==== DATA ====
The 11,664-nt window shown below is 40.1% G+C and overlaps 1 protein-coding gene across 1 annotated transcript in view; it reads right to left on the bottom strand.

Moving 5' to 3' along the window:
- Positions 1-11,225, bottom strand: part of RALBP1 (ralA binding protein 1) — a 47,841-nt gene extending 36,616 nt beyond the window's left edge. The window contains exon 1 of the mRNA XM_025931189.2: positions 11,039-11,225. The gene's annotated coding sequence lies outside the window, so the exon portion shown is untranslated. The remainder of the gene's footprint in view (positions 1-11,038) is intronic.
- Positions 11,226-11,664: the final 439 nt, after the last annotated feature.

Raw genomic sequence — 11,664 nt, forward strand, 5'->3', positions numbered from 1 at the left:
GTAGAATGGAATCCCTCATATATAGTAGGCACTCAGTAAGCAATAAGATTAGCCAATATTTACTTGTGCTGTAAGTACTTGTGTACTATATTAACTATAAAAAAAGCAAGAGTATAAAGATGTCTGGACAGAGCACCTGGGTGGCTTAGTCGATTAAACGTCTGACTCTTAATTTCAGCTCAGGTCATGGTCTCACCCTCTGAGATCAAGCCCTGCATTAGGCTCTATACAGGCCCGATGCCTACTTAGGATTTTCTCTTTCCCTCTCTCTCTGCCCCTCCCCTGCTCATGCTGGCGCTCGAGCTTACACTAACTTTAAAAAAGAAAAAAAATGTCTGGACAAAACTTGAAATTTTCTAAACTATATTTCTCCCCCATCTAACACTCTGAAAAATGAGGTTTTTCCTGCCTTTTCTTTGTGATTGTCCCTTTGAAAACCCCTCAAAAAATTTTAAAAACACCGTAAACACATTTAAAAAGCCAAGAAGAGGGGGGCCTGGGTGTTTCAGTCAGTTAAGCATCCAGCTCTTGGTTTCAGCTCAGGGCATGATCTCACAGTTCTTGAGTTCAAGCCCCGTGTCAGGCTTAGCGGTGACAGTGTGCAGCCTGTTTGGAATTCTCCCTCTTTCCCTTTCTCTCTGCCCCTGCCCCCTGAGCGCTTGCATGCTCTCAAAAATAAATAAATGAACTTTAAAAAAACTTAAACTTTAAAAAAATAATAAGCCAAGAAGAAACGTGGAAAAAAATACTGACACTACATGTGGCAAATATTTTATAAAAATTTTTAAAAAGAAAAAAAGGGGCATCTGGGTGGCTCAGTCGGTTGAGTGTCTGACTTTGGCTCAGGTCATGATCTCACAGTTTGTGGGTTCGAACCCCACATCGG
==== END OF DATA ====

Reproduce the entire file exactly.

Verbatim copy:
The 11,664-nt window shown below is 40.1% G+C and overlaps 1 protein-coding gene across 1 annotated transcript in view; it reads right to left on the bottom strand.

Moving 5' to 3' along the window:
- Positions 1-11,225, bottom strand: part of RALBP1 (ralA binding protein 1) — a 47,841-nt gene extending 36,616 nt beyond the window's left edge. The window contains exon 1 of the mRNA XM_025931189.2: positions 11,039-11,225. The gene's annotated coding sequence lies outside the window, so the exon portion shown is untranslated. The remainder of the gene's footprint in view (positions 1-11,038) is intronic.
- Positions 11,226-11,664: the final 439 nt, after the last annotated feature.

Raw genomic sequence — 11,664 nt, forward strand, 5'->3', positions numbered from 1 at the left:
GTAGAATGGAATCCCTCATATATAGTAGGCACTCAGTAAGCAATAAGATTAGCCAATATTTACTTGTGCTGTAAGTACTTGTGTACTATATTAACTATAAAAAAAGCAAGAGTATAAAGATGTCTGGACAGAGCACCTGGGTGGCTTAGTCGATTAAACGTCTGACTCTTAATTTCAGCTCAGGTCATGGTCTCACCCTCTGAGATCAAGCCCTGCATTAGGCTCTATACAGGCCCGATGCCTACTTAGGATTTTCTCTTTCCCTCTCTCTCTGCCCCTCCCCTGCTCATGCTGGCGCTCGAGCTTACACTAACTTTAAAAAAGAAAAAAAATGTCTGGACAAAACTTGAAATTTTCTAAACTATATTTCTCCCCCATCTAACACTCTGAAAAATGAGGTTTTTCCTGCCTTTTCTTTGTGATTGTCCCTTTGAAAACCCCTCAAAAAATTTTAAAAACACCGTAAACACATTTAAAAAGCCAAGAAGAGGGGGGCCTGGGTGTTTCAGTCAGTTAAGCATCCAGCTCTTGGTTTCAGCTCAGGGCATGATCTCACAGTTCTTGAGTTCAAGCCCCGTGTCAGGCTTAGCGGTGACAGTGTGCAGCCTGTTTGGAATTCTCCCTCTTTCCCTTTCTCTCTGCCCCTGCCCCCTGAGCGCTTGCATGCTCTCAAAAATAAATAAATGAACTTTAAAAAAACTTAAACTTTAAAAAAATAATAAGCCAAGAAGAAACGTGGAAAAAAATACTGACACTACATGTGGCAAATATTTTATAAAAATTTTTAAAAAGAAAAAAAGGGGCATCTGGGTGGCTCAGTCGGTTGAGTGTCTGACTTTGGCTCAGGTCATGATCTCACAGTTTGTGGGTTCGAACCCCACATCGG